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TRUNK (Fr. tronc, Lat. truncus, cut off, maimed), properly the main stem of a tree from which the branches spring, especially the stem when stripped of the branches; hence, in a transferred sense, the main part of a human or animal body without the head, arms or legs. It is from this last sense that the term " trunk-hose " is derived. These were part of the typical male costume of the 16th century, consisting of a pair of large puffed and slashed over-hose, reaching from the waist to the middle of the thigh, the legs clad in the long hose being thrust through them; the upper part of the body was covered by the jerkin or jacket reaching to the thigh (see COSTUME). The word " trunk " as applied to the elongated proboscis of the elephant is due to a mistaken confusion of French trompe, trump, with " trunk " meaning the hollow stem of a tree. A somewhat obscure meaning of French tronc, i.e. an alms-box, has given rise to the general use of " trunk " for a form of travellers' luggage.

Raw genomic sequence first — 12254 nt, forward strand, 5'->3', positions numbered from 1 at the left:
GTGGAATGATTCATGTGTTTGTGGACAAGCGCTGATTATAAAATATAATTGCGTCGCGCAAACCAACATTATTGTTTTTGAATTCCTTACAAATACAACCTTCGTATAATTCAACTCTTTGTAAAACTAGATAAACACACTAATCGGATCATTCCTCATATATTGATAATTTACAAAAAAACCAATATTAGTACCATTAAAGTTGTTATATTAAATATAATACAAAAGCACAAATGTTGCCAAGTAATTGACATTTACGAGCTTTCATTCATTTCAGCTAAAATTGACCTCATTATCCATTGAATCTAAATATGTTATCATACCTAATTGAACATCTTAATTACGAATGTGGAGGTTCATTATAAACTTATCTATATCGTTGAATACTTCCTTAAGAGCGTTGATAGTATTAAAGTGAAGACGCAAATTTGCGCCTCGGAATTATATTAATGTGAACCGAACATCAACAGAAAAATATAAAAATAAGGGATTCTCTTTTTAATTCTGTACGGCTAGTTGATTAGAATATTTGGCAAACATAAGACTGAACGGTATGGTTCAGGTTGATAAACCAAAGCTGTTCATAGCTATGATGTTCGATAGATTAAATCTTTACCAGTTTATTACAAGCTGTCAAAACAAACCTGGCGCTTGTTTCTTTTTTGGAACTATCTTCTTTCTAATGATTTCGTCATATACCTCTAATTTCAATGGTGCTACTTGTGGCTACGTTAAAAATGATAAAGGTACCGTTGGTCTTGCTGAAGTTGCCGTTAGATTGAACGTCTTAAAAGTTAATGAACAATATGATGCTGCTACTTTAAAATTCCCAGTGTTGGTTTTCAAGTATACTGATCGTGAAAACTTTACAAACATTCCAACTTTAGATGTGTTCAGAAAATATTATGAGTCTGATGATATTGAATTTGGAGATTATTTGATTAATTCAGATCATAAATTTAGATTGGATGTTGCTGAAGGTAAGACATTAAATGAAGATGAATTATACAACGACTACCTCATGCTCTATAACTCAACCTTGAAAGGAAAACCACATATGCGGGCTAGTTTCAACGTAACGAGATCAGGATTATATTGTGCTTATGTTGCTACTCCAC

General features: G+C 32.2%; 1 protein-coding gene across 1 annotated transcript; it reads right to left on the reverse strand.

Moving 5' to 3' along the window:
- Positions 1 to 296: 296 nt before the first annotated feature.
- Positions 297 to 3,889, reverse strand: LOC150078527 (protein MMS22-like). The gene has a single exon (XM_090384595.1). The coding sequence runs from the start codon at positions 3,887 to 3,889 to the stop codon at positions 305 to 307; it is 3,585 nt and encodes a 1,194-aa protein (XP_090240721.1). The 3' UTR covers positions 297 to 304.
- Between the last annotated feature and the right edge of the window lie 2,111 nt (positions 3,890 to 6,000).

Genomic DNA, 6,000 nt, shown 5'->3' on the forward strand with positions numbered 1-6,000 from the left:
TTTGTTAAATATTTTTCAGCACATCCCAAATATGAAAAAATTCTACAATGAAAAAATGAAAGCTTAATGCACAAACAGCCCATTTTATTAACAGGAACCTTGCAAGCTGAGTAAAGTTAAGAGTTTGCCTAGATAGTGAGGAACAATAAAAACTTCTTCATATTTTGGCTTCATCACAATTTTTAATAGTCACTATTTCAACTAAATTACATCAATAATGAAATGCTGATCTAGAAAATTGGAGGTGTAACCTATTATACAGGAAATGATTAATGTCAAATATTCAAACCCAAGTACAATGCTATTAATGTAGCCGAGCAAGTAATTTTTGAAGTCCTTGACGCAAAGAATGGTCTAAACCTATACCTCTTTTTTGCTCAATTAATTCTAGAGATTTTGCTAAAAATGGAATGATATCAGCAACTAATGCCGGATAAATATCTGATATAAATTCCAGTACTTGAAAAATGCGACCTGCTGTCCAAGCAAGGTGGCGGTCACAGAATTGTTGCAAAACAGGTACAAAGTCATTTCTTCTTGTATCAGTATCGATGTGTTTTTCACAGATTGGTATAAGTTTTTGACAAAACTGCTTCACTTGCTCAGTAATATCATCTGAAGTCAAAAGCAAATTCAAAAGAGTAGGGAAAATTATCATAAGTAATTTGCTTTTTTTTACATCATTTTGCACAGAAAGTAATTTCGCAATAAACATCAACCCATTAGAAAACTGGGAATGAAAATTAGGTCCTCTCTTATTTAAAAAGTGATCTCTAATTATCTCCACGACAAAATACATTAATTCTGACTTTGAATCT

Note - this article incorporates content from Encyclopaedia Britannica, Eleventh Edition, (1910-1911)

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